Peter Smith Sculptures

You’re My Cup Of Tea Sculpture by Peter Smith

£493.50

Peter Smith’s Our House, from a limited edition size of 295. This piece is Sculpture.

Additional Information

Artist

Peter Smith

Medium

Sculpture

Image Size

12” x 8″

Edition Size

295

Availability

Low Availability

Product Description

You’re My Cup Of Tea Sculpture by Peter Smith

Peter gets his ideas from everyday life; in the street, the people he meets, the feelings he experience. He has even taken inspiration from history, in his Lost Impossimals Collection. At the end of every day he has hundreds of images, fighting for his attention and the chance to be painted; quite often he gets carried away with excitement and fills his sketchbook from cover to cover within hours giving him a rich source of reference material. Peter takes inspiration from other artists too; the quirkiness of Will Bullas with his strong characters and whimsical titles, but also the surreal Salvador Dali which has offered Peter an unusual slant on the world. But inspiration ultimately comes from deep inside, drawing on all his experiences. It’s only when painting he places his real emotions down, each canvas receiving a different layer of emotion with each session.

My background is self taught; all my Impossimal artwork is oil paint on board, painstakingly created using methods that belies their sometimes simple appearance. Scale models of every scene and Impossimal is created beforehand, some of the models and sets are upwards of six feet long and contain up to a thousand components. Each painting also has its own story, sometimes based on real people and at other times based on pure fiction twisted with history. All my Impossimal artwork contain hidden items, puzzles, connections, dot-2-dots and numerous other little tricks to beguile and entertain, some you will need a mirror to see whilst others will require them being turned upside-down or viewed in a darkened room.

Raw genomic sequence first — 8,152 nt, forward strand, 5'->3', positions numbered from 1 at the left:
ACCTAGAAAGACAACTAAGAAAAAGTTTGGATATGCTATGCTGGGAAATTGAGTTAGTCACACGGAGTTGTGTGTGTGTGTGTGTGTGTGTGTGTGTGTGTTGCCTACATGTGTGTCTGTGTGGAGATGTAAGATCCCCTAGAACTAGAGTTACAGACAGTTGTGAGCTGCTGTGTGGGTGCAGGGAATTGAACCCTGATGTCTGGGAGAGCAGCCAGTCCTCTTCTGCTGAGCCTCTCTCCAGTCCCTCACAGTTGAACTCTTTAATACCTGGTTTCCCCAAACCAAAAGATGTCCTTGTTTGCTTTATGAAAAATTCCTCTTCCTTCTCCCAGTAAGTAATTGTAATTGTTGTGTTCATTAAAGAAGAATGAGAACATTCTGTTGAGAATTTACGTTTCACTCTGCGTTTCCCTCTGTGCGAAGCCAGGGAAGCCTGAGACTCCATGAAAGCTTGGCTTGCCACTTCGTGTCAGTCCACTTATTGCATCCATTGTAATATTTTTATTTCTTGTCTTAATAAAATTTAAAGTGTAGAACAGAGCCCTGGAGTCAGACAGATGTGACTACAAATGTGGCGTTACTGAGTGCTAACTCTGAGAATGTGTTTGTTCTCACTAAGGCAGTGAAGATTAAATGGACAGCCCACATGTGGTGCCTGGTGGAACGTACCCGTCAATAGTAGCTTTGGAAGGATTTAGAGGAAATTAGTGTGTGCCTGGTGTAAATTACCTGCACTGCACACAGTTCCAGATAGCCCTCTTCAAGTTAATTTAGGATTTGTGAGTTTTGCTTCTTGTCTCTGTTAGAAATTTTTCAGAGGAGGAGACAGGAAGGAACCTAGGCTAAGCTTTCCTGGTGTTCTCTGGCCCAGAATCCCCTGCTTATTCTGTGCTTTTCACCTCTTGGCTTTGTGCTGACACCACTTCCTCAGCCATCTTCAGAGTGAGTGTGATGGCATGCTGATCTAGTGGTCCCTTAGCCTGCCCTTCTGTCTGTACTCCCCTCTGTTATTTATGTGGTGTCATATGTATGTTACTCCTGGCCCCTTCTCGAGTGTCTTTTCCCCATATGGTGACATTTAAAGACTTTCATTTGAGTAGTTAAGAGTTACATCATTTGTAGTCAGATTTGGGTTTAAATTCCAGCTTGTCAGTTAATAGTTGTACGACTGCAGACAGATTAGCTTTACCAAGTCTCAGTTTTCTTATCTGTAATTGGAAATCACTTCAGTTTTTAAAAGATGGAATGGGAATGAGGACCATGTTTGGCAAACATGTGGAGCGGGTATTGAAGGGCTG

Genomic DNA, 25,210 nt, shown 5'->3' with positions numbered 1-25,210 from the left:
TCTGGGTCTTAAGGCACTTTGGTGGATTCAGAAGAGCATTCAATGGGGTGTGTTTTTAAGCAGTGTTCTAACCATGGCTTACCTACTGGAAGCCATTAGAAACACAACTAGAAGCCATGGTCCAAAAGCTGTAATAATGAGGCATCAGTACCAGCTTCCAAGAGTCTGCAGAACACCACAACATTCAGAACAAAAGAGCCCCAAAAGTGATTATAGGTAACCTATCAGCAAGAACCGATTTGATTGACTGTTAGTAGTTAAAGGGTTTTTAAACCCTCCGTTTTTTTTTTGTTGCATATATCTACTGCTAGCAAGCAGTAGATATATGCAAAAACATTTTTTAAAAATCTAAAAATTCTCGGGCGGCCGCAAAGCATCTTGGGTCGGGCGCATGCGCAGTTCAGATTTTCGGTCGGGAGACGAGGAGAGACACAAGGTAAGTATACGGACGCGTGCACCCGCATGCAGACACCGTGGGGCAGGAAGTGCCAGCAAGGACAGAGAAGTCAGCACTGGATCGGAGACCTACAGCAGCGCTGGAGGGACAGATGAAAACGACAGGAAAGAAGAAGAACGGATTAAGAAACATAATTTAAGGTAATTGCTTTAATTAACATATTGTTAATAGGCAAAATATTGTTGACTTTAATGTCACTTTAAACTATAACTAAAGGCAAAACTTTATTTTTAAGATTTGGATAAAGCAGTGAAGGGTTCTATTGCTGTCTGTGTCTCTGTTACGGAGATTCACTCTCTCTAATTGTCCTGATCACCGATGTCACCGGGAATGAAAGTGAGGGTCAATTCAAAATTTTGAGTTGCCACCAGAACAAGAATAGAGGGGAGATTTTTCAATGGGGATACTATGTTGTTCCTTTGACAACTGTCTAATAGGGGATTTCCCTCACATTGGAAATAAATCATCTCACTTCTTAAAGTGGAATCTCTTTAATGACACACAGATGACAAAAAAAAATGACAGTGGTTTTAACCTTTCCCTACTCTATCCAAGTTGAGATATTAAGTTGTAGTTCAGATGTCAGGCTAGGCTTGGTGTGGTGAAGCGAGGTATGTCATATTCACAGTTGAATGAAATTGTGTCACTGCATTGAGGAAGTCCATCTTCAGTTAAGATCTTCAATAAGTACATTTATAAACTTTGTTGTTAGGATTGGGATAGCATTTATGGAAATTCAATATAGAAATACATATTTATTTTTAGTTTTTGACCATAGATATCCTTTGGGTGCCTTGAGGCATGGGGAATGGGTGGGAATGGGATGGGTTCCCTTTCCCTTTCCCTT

“My influences come from entertaining authors rather than artists and my art comes from childhood and imagination rather than a need to paint reality. Nostalgic escapism I prefer to call it but you may prefer something else, either way I know one thing, It’s all painted with a passion and a little bit of that childhood sparkle that so easily disappears when we forget how to be a child.” – Peter Smith